TCTI: Too Crazy To Ignore
Dave Ross
AP: 795ec368-d41d-4758-8cd6-125f1c31a2af
In this July 19, 2009, file photo, Lance Armstrong crosses the finish line during the 15th stage of the Tour de France cycling race in Verbier, Switzerland. Armstrong confessed to using performance-enhancing drugs to win the Tour de France during a taped interview with Oprah Winfrey that aired Thursday, Jan. 17, 2013, reversing more than a decade of denial. (AP Photo/Laurent Rebours, File)

Thank you, Lance

Personally I think riding a bike to the point of exhaustion is silly.

So hearing Lance Armstrong admit that he doped? I've always assumed that athletes who excel at unnatural activities have to do unnatural things to get there.

The thing that I find unforgivable is trying to destroy people who told the truth.

What kind of person behaves that way? The kind of person who places winning above everything.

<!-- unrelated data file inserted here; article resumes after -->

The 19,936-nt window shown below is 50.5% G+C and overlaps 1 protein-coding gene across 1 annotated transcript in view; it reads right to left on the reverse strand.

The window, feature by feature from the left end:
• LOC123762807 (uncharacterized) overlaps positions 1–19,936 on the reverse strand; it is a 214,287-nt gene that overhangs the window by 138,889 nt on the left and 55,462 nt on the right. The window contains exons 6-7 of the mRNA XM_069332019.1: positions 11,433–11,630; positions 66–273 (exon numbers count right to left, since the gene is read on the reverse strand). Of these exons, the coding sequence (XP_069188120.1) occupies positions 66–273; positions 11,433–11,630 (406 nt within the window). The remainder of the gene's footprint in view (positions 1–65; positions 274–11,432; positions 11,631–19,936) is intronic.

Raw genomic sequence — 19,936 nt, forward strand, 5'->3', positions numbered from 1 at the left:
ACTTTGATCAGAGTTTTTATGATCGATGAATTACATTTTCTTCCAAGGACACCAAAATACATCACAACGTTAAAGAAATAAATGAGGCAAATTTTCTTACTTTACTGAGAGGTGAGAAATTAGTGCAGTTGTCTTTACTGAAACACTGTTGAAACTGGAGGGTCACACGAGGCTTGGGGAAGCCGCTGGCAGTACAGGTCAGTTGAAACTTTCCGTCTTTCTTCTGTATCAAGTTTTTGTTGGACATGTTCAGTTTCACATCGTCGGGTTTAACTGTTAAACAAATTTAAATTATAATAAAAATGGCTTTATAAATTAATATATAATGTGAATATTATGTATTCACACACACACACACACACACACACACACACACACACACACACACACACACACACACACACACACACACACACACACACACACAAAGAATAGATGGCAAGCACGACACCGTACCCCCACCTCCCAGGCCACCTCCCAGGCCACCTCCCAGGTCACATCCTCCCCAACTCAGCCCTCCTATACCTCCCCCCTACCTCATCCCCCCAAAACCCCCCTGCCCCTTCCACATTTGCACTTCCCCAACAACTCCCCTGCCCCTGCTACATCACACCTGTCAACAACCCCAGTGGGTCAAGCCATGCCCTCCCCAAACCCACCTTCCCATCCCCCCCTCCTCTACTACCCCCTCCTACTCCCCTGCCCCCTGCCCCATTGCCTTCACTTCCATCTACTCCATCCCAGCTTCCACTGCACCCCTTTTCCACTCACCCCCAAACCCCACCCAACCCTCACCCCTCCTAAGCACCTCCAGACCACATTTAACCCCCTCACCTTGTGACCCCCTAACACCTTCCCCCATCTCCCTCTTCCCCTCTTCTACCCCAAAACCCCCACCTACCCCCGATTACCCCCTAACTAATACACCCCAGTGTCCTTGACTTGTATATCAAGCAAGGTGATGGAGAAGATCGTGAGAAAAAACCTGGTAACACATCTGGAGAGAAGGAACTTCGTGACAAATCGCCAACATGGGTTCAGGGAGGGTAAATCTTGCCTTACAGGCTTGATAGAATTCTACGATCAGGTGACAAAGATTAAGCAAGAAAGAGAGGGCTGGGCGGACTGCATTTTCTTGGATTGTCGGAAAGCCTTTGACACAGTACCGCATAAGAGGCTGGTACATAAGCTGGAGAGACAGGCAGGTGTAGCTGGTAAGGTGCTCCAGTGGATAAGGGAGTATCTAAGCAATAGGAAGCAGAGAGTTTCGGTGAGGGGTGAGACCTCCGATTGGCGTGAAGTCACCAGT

We are exposed to a lot of people like that these days, because it sells. We're Americans; we play to win, nobody remembers the second man on the moon! It was Buzz Aldrin, by the way.

Enough of our athletes have bought into this "go big or go home" culture that we can't take a man by his word anymore, we have to take him by his urine. You are only as trustworthy as your pee.

Except the doping is so sophisticated now they have to suck out your blood too. And little by little our privacy evaporates.

Armstrong was so immersed in winning that when people began accusing him, he actually had to consult a dictionary for the definition of cheating. "Getting an unfair advantage over others," it said. Since all the others were doing it too, he told himself, he was fine.

And it was OK to try to destroy his critics.

But I still say thank you, Lance. Thank you for injecting us with a megadose of reality and reminding us that sometimes it's not the best man, but the most ruthless who wins. For reminding us to pick our heroes carefully, or better yet, to choose someone you actually know - whose urine you can trust without testing it.

Dave Ross, KIRO Radio Morning News Anchor
Dave Ross hosts the Morning News on KIRO Radio weekdays from 5-9 a.m. Dave has won the national Edward R. Murrow Award for writing five times since he started at KIRO Radio in 1978.
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